Biden’s Plan for Debt Forgiveness Explained

Biden announces a three pronged plan for addressing soaring student loan debt which many Americans say is keeping them from long term investments in housing and retirement


Sanjana Bhupathi and Valerie Chen

President Biden’s debt forgiveness plan sought to give financial relief to students who have taken loans for their education–past, present, and future–in light of the pandemic, as well as increasingly high tuition costs for higher education. 

“All of this means people can start to finally to climb out from under that mountain of debt … to finally think about buying a home or starting a family or starting a business. And by the way, when this happens, the whole economy is better off.” 

There are three parts to his plan: the first is student debt cancellation of up to $10,000 or up to $20,000 for Pell Grant recipients. The debt cancellation seeks to address those in most need by capping qualifying incomes at $125,000 or $250,000 for married couples. This way, an estimated 87% of the relief will go towards those making less than $75,000 a year. 

Biden’s relief plan will affect the vast majority of borrowers by reducing the debt of 43 million borrowers and even canceling debt completely for 20 million borrowers. Those who wish to apply for relief would do so by filling out an application that the government has yet to release. It is possible that debt forgiveness could revive old dreams of pursuing higher education without the worry of loans and financial problems, especially with the pressure of higher education becoming more and more important in securing a high-paying job. 

The second part of the plan caps monthly repayments at 5% instead of 10% of a borrower’s discretionary income (one’s remaining income after paying for necessities like food and rent), on top of raising the standard for what is considered to be discretionary income. It also plans to forgive balances after ten years of repayments instead of twenty years of repayments. 

Lastly, there is a focus on increasing accountability for schools that do inflate their prices through establishing an enforcement unit to hold accreditors of schools with severe cases of for-profit and creating an annual list for the programs with most debt.

President Biden had also stated that the student loan pause, which has been effective since December 11, 2020 through the Coronavirus Aid, Relief, and Economic Security (CARES) Act, is extended until the end of this year. 

Biden’s relief plan was put to a halt when six Republican states sued under the premise of harming their tax revenue and for the lack of authority to carry out this plan as it was bypassing Congress. The lawsuit was thrown out twice due to the lack of legal standing or proof that they are being harmed by this policy, until the legal proceedings were temporarily stopped by an appeal court judge.

On Thursday, November 10, a Texas court ruled the plan unconstitutional after two borrowers sued the government because the plan only took income into account. The judge argued that the HEROES act used to bypass Congress was not applicable, thereby denying debt cancellation for all applicants.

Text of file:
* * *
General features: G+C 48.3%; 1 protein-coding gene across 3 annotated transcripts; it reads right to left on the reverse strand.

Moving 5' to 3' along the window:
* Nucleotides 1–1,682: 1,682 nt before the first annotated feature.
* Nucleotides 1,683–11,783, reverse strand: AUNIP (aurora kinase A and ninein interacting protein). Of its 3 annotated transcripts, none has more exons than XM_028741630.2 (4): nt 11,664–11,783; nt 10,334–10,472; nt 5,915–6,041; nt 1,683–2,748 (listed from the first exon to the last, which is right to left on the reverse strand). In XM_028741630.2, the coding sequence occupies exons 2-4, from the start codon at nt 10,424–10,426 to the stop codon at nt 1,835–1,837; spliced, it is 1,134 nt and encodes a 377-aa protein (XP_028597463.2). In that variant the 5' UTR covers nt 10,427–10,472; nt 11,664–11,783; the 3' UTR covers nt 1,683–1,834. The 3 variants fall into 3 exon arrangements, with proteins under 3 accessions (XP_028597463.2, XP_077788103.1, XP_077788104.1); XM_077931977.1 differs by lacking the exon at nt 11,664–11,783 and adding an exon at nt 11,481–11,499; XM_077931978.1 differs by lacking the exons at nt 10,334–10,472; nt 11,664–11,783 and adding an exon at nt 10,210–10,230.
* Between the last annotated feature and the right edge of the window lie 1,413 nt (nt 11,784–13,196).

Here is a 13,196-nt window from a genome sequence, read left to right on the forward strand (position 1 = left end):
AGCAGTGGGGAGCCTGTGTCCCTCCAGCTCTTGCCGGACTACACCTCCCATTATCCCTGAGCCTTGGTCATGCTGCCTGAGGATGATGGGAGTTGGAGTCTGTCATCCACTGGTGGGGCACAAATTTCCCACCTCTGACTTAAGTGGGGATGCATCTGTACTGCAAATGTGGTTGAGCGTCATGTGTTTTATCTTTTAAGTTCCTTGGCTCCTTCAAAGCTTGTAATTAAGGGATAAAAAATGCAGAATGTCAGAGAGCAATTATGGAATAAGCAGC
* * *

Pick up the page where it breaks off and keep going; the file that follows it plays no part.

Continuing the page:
The plan overall would also have been demanding in terms of funding, as it was expected to cost more than $400 billion.

While the concept of student loan forgiveness is popular, Biden’s plan prompted fierce political debates. One of the opposing arguments had (incorrectly) claimed that students with debt from school expenses usually have degrees and high-paying jobs. The cap on qualifying incomes attempted to eliminate this issue; in addition, almost one-third of borrowers have debt without a degree, as the crushing debt prevents many from continuing their education. 

The plan overall would also have been demanding in terms of funding, as it was expected to cost more than $400 billion. Despite economists’ worries of greater inflation, the average cost of college has actually risen faster than inflation, and progressive Democrats in Congress insisted that this plan was critical to fix racial economic disparities and raise the living standards for millions of people across the country. 

Some Americans demonstrated their optimism towards Biden’s plan, expressing that they might actually return to school if his plan works in reducing their financial worries. However, many Americans were skeptical at its proposed effectiveness. 

A major issue was that Biden’s plan focused singularly on the current income of borrowers, instead of their wealth as a whole: many Americans who apply for government loans do so because of a lack of familial wealth. The crisis of student debt exacerbates the issue of stagnant generational wealth amongst minority communities, and former students are unable to advance financially despite their education because of the looming threat of their debts. 

Dealing with immense debt is affecting Americans in many ways, including influencing what sort of jobs they are looking for in order to pay off that debt. “I used to work in jobs where I did not make six figures, but they were jobs that fed who I am as a person and how I want to contribute to society,” says Georgetown University graduate Bre Jefferson. “I have to decide now if I want to go after financial success or work in a job that aligns with my intrinsic values.” 

In addition, student debt has prevented Americans from planning for long-term investments, such as down payments for houses or plans for retirement, which further hinders their abilities to grow essential generational wealth.